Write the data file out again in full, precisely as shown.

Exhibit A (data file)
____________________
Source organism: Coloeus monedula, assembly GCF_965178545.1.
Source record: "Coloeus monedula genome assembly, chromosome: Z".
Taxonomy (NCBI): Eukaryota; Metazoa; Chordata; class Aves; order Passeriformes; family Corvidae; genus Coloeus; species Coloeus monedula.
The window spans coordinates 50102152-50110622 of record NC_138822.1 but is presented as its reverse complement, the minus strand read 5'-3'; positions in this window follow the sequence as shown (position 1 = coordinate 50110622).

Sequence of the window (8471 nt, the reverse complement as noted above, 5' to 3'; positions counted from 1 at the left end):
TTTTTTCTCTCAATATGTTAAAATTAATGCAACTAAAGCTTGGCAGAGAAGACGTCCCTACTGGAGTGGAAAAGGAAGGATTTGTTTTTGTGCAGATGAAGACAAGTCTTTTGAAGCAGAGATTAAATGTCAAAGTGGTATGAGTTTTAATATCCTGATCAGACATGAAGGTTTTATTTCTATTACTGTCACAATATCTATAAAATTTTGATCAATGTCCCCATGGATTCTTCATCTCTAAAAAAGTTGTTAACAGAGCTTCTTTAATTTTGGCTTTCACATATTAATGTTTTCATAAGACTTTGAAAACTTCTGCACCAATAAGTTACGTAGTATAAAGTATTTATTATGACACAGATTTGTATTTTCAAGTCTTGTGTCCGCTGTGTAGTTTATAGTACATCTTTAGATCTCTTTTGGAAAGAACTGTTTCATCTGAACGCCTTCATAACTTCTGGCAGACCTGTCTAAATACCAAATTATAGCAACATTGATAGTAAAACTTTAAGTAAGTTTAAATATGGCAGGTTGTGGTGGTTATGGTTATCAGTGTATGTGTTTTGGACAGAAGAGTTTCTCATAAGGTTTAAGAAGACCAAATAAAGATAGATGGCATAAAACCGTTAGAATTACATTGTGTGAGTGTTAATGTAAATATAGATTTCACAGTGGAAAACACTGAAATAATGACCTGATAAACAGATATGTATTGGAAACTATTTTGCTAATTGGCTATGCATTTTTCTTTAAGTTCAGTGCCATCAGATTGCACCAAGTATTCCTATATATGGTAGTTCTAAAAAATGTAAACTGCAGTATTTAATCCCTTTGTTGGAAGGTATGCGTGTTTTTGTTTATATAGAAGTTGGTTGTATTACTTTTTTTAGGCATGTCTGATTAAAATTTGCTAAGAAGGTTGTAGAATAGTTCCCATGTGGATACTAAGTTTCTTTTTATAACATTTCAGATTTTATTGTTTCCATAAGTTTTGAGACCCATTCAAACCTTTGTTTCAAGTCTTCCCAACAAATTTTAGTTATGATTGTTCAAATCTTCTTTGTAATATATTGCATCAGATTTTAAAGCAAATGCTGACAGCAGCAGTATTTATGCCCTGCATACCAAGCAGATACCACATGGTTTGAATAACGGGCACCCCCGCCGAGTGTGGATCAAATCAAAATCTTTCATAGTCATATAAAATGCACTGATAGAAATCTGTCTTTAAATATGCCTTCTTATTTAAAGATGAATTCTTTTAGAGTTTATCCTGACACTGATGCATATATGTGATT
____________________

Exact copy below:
Source organism: Coloeus monedula, assembly GCF_965178545.1.
Source record: "Coloeus monedula genome assembly, chromosome: Z".
Taxonomy (NCBI): Eukaryota; Metazoa; Chordata; class Aves; order Passeriformes; family Corvidae; genus Coloeus; species Coloeus monedula.
The window spans coordinates 50102152-50110622 of record NC_138822.1 but is presented as its reverse complement, the minus strand read 5'-3'; positions in this window follow the sequence as shown (position 1 = coordinate 50110622).

Sequence of the window (8471 nt, the reverse complement as noted above, 5' to 3'; positions counted from 1 at the left end):
TTTTTTCTCTCAATATGTTAAAATTAATGCAACTAAAGCTTGGCAGAGAAGACGTCCCTACTGGAGTGGAAAAGGAAGGATTTGTTTTTGTGCAGATGAAGACAAGTCTTTTGAAGCAGAGATTAAATGTCAAAGTGGTATGAGTTTTAATATCCTGATCAGACATGAAGGTTTTATTTCTATTACTGTCACAATATCTATAAAATTTTGATCAATGTCCCCATGGATTCTTCATCTCTAAAAAAGTTGTTAACAGAGCTTCTTTAATTTTGGCTTTCACATATTAATGTTTTCATAAGACTTTGAAAACTTCTGCACCAATAAGTTACGTAGTATAAAGTATTTATTATGACACAGATTTGTATTTTCAAGTCTTGTGTCCGCTGTGTAGTTTATAGTACATCTTTAGATCTCTTTTGGAAAGAACTGTTTCATCTGAACGCCTTCATAACTTCTGGCAGACCTGTCTAAATACCAAATTATAGCAACATTGATAGTAAAACTTTAAGTAAGTTTAAATATGGCAGGTTGTGGTGGTTATGGTTATCAGTGTATGTGTTTTGGACAGAAGAGTTTCTCATAAGGTTTAAGAAGACCAAATAAAGATAGATGGCATAAAACCGTTAGAATTACATTGTGTGAGTGTTAATGTAAATATAGATTTCACAGTGGAAAACACTGAAATAATGACCTGATAAACAGATATGTATTGGAAACTATTTTGCTAATTGGCTATGCATTTTTCTTTAAGTTCAGTGCCATCAGATTGCACCAAGTATTCCTATATATGGTAGTTCTAAAAAATGTAAACTGCAGTATTTAATCCCTTTGTTGGAAGGTATGCGTGTTTTTGTTTATATAGAAGTTGGTTGTATTACTTTTTTTAGGCATGTCTGATTAAAATTTGCTAAGAAGGTTGTAGAATAGTTCCCATGTGGATACTAAGTTTCTTTTTATAACATTTCAGATTTTATTGTTTCCATAAGTTTTGAGACCCATTCAAACCTTTGTTTCAAGTCTTCCCAACAAATTTTAGTTATGATTGTTCAAATCTTCTTTGTAATATATTGCATCAGATTTTAAAGCAAATGCTGACAGCAGCAGTATTTATGCCCTGCATACCAAGCAGATACCACATGGTTTGAATAACGGGCACCCCCGCCGAGTGTGGATCAAATCAAAATCTTTCATAGTCATATAAAATGCACTGATAGAAATCTGTCTTTAAATATGCCTTCTTATTTAAAGATGAATTCTTTTAGAGTTTATCCTGACACTGATGCATATATGTGATT